Gallacher said typical costs for investment advice can be 3% of the investment amount in the first instance and then an ongoing advice charge of between 0.5% and 1% a year although the costs vary from adviser to adviser.

The adviser will usually have an initial meeting with a potential client to discuss their finances and what they want to achieve before quoting a fee.

However, Thomas warned: “If [the adviser] is charging you nothing there is probably a catch – if they are charging you the equivalent of hundreds of pounds per hour you need to ask if this is valuable to you.”

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What should you look out for when choosing an adviser?

If you want to work with a trusted financial adviser then there are some signs to look out for.

The first is to ensure your adviser is “independent”, also known as IFAs (independent financial advisers). These advisers can consider all products and providers when making recommendations so they can choose the best fit for you.

There are also “restricted advisers”, which as the name suggests can only recommend products from a restricted number of products or providers.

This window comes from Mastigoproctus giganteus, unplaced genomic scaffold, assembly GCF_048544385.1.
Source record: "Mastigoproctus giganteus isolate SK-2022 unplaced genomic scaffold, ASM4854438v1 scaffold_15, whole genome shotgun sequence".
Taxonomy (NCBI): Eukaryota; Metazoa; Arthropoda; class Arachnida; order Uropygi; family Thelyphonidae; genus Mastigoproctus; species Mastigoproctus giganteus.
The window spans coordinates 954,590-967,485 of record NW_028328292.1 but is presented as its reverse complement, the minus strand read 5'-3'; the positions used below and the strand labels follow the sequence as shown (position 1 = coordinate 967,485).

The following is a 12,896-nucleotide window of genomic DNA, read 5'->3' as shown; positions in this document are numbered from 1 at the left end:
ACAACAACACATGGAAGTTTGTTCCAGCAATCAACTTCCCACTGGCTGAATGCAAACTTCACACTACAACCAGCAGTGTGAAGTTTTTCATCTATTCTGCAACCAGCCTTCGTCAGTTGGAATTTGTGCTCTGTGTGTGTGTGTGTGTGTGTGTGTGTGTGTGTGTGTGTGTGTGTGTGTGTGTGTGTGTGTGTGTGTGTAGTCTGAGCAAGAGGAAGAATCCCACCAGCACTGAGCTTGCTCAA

These advisers are not required to make it clear on websites and marketing that they are restricted so check their status before you sign up.

It is also worth looking at the qualifications an adviser has. All advisers have to hold a “diploma” – which is the equivalent of a first-year degree course. Lots of advisers have gone further and are “chartered” or “certified”, which are the “gold standard qualifications”, said Gallacher.

A good financial adviser will also be clear about the process of advice they use, said Thomas.

“If the adviser is genuine about planning they will mention cashflow modelling, diversification, asset allocation and study your personal tax position,” he said.

“If they are just interested in product selling, they will fixate on one particular area of your finances and zone in on the benefits of a product repeatedly. If that happens, get out of there!”

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When is taking advice a good idea?

Getting financial advice is only a good idea if “it’s clear how much you’ll pay for it and what you are getting in return”, says Thomas.

Taking advice can be useful for those who have money they want to grow or to plan out their financial future.

“Life’s too short to make expensive mistakes, or cut corners, when it comes to your own and your family’s financial success and security,” said Gallacher.